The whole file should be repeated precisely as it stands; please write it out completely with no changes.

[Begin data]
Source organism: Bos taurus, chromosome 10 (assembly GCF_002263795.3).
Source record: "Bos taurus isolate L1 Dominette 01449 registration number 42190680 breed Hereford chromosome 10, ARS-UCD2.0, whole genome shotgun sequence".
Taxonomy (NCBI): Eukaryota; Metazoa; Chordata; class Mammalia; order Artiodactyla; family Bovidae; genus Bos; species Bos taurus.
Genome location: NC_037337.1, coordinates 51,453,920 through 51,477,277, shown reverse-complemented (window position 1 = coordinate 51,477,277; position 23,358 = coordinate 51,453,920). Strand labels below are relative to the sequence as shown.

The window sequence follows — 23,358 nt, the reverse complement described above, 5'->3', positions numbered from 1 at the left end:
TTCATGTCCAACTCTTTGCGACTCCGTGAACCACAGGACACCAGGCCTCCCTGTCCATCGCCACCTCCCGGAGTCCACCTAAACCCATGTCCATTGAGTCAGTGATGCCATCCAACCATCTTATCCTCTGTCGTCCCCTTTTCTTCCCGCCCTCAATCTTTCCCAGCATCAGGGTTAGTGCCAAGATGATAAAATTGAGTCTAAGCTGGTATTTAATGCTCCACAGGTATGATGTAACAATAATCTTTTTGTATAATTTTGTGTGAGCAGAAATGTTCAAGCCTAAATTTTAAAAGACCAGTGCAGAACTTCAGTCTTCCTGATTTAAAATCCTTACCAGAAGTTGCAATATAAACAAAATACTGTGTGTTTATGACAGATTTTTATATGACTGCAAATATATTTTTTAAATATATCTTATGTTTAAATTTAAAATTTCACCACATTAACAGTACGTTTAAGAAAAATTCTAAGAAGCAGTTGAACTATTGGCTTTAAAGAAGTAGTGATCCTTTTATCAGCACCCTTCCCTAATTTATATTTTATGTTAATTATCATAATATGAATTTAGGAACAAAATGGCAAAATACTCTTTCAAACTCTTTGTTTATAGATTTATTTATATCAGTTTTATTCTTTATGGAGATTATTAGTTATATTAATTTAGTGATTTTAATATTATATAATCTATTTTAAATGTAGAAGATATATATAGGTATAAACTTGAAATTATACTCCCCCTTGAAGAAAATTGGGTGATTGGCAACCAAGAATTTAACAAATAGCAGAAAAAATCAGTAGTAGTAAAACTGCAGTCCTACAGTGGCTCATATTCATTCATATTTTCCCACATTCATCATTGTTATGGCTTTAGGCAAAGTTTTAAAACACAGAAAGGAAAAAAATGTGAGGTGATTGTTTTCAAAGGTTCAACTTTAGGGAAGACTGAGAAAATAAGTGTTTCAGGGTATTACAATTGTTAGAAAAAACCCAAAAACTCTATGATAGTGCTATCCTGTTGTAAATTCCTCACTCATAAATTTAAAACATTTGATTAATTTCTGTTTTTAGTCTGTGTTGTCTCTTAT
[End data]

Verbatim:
Source organism: Bos taurus, chromosome 10 (assembly GCF_002263795.3).
Source record: "Bos taurus isolate L1 Dominette 01449 registration number 42190680 breed Hereford chromosome 10, ARS-UCD2.0, whole genome shotgun sequence".
Taxonomy (NCBI): Eukaryota; Metazoa; Chordata; class Mammalia; order Artiodactyla; family Bovidae; genus Bos; species Bos taurus.
Genome location: NC_037337.1, coordinates 51,453,920 through 51,477,277, shown reverse-complemented (window position 1 = coordinate 51,477,277; position 23,358 = coordinate 51,453,920). Strand labels below are relative to the sequence as shown.

The window sequence follows — 23,358 nt, the reverse complement described above, 5'->3', positions numbered from 1 at the left end:
TTCATGTCCAACTCTTTGCGACTCCGTGAACCACAGGACACCAGGCCTCCCTGTCCATCGCCACCTCCCGGAGTCCACCTAAACCCATGTCCATTGAGTCAGTGATGCCATCCAACCATCTTATCCTCTGTCGTCCCCTTTTCTTCCCGCCCTCAATCTTTCCCAGCATCAGGGTTAGTGCCAAGATGATAAAATTGAGTCTAAGCTGGTATTTAATGCTCCACAGGTATGATGTAACAATAATCTTTTTGTATAATTTTGTGTGAGCAGAAATGTTCAAGCCTAAATTTTAAAAGACCAGTGCAGAACTTCAGTCTTCCTGATTTAAAATCCTTACCAGAAGTTGCAATATAAACAAAATACTGTGTGTTTATGACAGATTTTTATATGACTGCAAATATATTTTTTAAATATATCTTATGTTTAAATTTAAAATTTCACCACATTAACAGTACGTTTAAGAAAAATTCTAAGAAGCAGTTGAACTATTGGCTTTAAAGAAGTAGTGATCCTTTTATCAGCACCCTTCCCTAATTTATATTTTATGTTAATTATCATAATATGAATTTAGGAACAAAATGGCAAAATACTCTTTCAAACTCTTTGTTTATAGATTTATTTATATCAGTTTTATTCTTTATGGAGATTATTAGTTATATTAATTTAGTGATTTTAATATTATATAATCTATTTTAAATGTAGAAGATATATATAGGTATAAACTTGAAATTATACTCCCCCTTGAAGAAAATTGGGTGATTGGCAACCAAGAATTTAACAAATAGCAGAAAAAATCAGTAGTAGTAAAACTGCAGTCCTACAGTGGCTCATATTCATTCATATTTTCCCACATTCATCATTGTTATGGCTTTAGGCAAAGTTTTAAAACACAGAAAGGAAAAAAATGTGAGGTGATTGTTTTCAAAGGTTCAACTTTAGGGAAGACTGAGAAAATAAGTGTTTCAGGGTATTACAATTGTTAGAAAAAACCCAAAAACTCTATGATAGTGCTATCCTGTTGTAAATTCCTCACTCATAAATTTAAAACATTTGATTAATTTCTGTTTTTAGTCTGTGTTGTCTCTTAT